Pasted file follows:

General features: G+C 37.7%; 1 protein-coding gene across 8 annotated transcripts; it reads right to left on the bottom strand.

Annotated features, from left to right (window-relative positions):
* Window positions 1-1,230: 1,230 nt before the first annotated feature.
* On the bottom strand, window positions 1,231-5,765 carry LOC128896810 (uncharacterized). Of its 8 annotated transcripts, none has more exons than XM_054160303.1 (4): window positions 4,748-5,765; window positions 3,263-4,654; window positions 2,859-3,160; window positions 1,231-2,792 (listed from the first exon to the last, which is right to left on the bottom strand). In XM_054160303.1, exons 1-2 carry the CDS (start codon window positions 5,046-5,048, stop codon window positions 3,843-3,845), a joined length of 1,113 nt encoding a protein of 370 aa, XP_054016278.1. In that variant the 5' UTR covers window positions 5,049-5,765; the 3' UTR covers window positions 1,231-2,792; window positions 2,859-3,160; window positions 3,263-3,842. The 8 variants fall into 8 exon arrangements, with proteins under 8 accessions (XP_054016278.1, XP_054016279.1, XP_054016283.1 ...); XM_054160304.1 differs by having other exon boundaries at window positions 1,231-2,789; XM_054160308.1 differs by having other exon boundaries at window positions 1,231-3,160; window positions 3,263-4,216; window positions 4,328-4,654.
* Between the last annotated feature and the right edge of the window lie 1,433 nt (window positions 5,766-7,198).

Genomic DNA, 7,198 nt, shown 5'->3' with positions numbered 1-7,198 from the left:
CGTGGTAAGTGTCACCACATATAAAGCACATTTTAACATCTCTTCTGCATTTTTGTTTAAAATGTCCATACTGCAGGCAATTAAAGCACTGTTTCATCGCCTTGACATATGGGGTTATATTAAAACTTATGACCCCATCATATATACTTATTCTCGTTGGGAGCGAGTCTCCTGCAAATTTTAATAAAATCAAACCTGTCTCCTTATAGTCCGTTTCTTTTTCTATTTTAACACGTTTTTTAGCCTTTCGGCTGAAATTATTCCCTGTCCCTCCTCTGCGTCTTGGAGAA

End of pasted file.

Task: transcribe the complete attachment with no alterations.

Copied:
General features: G+C 37.7%; 1 protein-coding gene across 8 annotated transcripts; it reads right to left on the bottom strand.

Annotated features, from left to right (window-relative positions):
* Window positions 1-1,230: 1,230 nt before the first annotated feature.
* On the bottom strand, window positions 1,231-5,765 carry LOC128896810 (uncharacterized). Of its 8 annotated transcripts, none has more exons than XM_054160303.1 (4): window positions 4,748-5,765; window positions 3,263-4,654; window positions 2,859-3,160; window positions 1,231-2,792 (listed from the first exon to the last, which is right to left on the bottom strand). In XM_054160303.1, exons 1-2 carry the CDS (start codon window positions 5,046-5,048, stop codon window positions 3,843-3,845), a joined length of 1,113 nt encoding a protein of 370 aa, XP_054016278.1. In that variant the 5' UTR covers window positions 5,049-5,765; the 3' UTR covers window positions 1,231-2,792; window positions 2,859-3,160; window positions 3,263-3,842. The 8 variants fall into 8 exon arrangements, with proteins under 8 accessions (XP_054016278.1, XP_054016279.1, XP_054016283.1 ...); XM_054160304.1 differs by having other exon boundaries at window positions 1,231-2,789; XM_054160308.1 differs by having other exon boundaries at window positions 1,231-3,160; window positions 3,263-4,216; window positions 4,328-4,654.
* Between the last annotated feature and the right edge of the window lie 1,433 nt (window positions 5,766-7,198).

Genomic DNA, 7,198 nt, shown 5'->3' with positions numbered 1-7,198 from the left:
CGTGGTAAGTGTCACCACATATAAAGCACATTTTAACATCTCTTCTGCATTTTTGTTTAAAATGTCCATACTGCAGGCAATTAAAGCACTGTTTCATCGCCTTGACATATGGGGTTATATTAAAACTTATGACCCCATCATATATACTTATTCTCGTTGGGAGCGAGTCTCCTGCAAATTTTAATAAAATCAAACCTGTCTCCTTATAGTCCGTTTCTTTTTCTATTTTAACACGTTTTTTAGCCTTTCGGCTGAAATTATTCCCTGTCCCTCCTCTGCGTCTTGGAGAA